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Ape Sanctuary Begins Offering Public Tours

Perry Beeman

Des Moines Register

May 31, 2006

And see: Editorial, "Learn About Apes, Visible or Not"

[Note: This material is copyright by the Des Moines Register, and is reproduced here as a matter of "fair use" for non-commercial, educational purposes only. Any other use may require the prior approval of the Des Moines Register.]


The Great Ape Trust of Iowa is launching its first season of free tours at the southeast Des Moines research facility.

Groups of up to 30 will get a two-hour visit -- with the possibility of ape viewing, but no guarantee.

The visits will be on Tuesdays and Thursdays from June 6 to Sept. 7 and may be extended if the weather is good.

Reservations are required and can be made only via the Internet at www.GreatApeTrust.org. Individual requests will be considered as time permits. Visitors must be at least 10 years old.

The visits will run 10 a.m. to noon. The first half will include an informal education session with 3-D video recreations of the orangutan and bonobo buildings at the center, where scientists are studying the communication, culture and social interaction of great apes.

The center will use an outdoor tent and an auditorium of sorts in an office trailer to brief visitors, who will be outside and walking most of the time.

The visits are likely to include time at an outdoor play area for the orangutans, where visitors could see the apes from bleachers installed outside of the enclosure.

When the bonobos' enclosed outside play area is completed in a few weeks, visitors will have the chance, apes willing, to catch a glimpse from both an indoor lobby and the outdoor, lakeside enclosure.

The center has three orangutans and eight bonobos.

"Everything that goes on even close to those buildings is based on ape science," trust founder Ted Townsend said. Scientists have designed the visits to instill an appreciation for and respect of the apes, he added.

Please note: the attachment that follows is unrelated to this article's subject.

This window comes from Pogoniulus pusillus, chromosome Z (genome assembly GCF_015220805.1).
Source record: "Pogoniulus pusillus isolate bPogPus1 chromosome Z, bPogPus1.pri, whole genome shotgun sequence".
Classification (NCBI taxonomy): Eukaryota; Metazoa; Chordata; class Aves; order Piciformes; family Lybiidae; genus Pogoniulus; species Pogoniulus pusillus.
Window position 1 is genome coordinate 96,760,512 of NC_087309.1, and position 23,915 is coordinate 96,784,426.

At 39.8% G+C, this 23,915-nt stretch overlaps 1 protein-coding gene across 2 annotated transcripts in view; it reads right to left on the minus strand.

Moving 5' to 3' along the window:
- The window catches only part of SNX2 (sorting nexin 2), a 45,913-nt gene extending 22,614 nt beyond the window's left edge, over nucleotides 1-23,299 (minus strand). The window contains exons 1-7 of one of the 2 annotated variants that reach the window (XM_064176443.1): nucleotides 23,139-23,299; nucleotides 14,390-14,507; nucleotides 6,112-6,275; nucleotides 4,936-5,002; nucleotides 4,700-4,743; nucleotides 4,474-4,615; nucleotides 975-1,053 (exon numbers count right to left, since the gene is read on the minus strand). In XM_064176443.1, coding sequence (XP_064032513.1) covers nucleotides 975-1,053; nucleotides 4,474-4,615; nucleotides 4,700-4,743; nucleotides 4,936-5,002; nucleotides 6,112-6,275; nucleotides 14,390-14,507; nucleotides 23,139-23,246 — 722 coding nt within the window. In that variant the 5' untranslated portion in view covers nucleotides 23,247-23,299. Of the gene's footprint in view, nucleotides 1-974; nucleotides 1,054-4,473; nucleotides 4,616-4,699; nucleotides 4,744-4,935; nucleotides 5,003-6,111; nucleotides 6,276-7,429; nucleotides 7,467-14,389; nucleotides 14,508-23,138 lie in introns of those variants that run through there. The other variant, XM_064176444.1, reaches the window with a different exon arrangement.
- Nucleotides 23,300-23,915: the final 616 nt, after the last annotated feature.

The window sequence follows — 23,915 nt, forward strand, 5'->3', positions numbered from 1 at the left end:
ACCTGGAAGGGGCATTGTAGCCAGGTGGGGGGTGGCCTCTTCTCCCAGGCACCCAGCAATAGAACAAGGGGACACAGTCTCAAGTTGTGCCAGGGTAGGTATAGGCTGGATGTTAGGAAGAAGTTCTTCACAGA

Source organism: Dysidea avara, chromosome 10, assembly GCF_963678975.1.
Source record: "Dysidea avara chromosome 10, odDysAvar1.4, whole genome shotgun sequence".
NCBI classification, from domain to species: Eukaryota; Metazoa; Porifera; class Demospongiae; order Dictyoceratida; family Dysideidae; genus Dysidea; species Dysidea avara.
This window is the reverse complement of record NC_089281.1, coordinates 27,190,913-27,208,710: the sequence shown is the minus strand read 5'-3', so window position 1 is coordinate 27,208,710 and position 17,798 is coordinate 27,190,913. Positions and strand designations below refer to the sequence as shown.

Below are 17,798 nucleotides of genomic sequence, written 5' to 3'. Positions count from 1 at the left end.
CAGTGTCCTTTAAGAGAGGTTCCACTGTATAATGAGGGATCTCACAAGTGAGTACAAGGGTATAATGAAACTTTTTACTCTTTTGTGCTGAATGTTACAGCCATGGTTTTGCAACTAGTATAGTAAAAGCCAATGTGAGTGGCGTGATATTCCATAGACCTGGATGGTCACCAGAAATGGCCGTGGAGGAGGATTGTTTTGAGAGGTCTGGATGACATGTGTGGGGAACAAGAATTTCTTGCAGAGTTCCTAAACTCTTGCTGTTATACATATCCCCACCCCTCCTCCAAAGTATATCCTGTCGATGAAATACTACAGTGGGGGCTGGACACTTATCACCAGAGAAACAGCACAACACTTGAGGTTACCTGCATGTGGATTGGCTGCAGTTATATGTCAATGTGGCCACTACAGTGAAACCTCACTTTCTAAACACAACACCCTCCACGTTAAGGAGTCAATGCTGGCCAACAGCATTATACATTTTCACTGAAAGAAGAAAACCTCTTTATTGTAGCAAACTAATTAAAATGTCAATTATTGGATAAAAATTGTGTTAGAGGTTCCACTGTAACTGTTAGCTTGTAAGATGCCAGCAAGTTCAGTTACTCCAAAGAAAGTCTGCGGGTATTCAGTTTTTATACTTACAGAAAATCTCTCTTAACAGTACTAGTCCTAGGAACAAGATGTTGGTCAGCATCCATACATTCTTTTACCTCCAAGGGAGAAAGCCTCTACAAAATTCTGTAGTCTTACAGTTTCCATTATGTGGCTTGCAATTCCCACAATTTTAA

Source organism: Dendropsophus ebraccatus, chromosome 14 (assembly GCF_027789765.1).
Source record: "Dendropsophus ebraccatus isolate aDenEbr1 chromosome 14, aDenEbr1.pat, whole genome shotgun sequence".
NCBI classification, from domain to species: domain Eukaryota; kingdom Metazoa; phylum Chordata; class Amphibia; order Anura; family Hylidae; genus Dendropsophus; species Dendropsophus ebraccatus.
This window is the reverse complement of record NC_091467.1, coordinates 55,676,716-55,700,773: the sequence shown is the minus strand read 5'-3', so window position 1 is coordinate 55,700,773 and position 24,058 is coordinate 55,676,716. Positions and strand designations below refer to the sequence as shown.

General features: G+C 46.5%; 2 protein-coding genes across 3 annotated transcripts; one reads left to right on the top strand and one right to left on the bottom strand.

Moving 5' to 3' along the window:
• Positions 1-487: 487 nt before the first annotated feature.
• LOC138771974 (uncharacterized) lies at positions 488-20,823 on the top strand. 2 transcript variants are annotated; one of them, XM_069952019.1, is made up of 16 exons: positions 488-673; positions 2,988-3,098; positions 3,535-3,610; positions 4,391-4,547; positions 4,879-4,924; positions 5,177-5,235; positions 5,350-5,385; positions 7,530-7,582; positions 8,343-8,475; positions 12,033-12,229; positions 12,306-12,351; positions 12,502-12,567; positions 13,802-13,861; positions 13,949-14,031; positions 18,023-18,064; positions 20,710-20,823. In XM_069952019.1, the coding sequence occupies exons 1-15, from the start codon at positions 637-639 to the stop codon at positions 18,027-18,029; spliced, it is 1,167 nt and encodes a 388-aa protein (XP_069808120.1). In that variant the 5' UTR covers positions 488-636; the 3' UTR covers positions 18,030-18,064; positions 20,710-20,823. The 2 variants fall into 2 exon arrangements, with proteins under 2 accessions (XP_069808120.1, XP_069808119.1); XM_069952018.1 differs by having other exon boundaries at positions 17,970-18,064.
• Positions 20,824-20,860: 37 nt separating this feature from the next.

Sue Savage-Rumbaugh, the lead bonobo researcher, said she hopes visitors later will be able to watch the bonobos from a pontoon boat on the campus lake. She may even take the bonobos on the boat sometime, she added. Long-term plans for a permanent visitor center at the complex are still being debated.

"We want people to understand the intelligence, the emotional sensibilities, the communicative abilities and the creativity of the apes," Savage-Rumbaugh said.

Robert Shumaker, the lead orangutan researcher, said no homework will be required before the visits, but those who go through the introductory visit may very well want to study for a return visit, just because they'll be hooked.

"No particular preparation is required to come but a genuine interest and a respectful attitude," he said.


Learn About Apes, Visible or Not

Editorial

Des Moines Register

June 2, 2006



If you visit the Great Ape Trust of Iowa on the south side of Des Moines, your human presence will mean three of the world's five great apes will be on site: humans, bonobos and orangutans. Eventually, the research facility hopes to add the two others chimpanzees and gorillas. (No, monkeys aren't apes.)

Now, Iowans can visit. The center is launching its first season of free tours. Groups of up to 30 will get a two-hour visit, with an emphasis on education about apes. The trust isn't a zoo. There is no guarantee you'll actually see apes, but that shouldn't deter anyone from visiting. It hasn't stopped the nearly 3,000 people who have already visited the facility as part of school projects and special tours.

According to Al Setka, director of communications, interest in the facility has come from as far away as Australia. As word gets out that public tours will be allowed, his e-mail box is filling up.

That's because Iowa has a gem here. There are only a few facilities in the world like this one, where the goals are to provide a good home for apes, study their intelligence and behavior and educate the public about saving these animals.

Plus, just the existence of the facility has cleaned up the area. The 230-acre site is a former polluted, deserted quarry. It was home to meth labs and four-wheelers.

"The neighbors are very happy we're here," Setka said.

All of Iowa should be, too.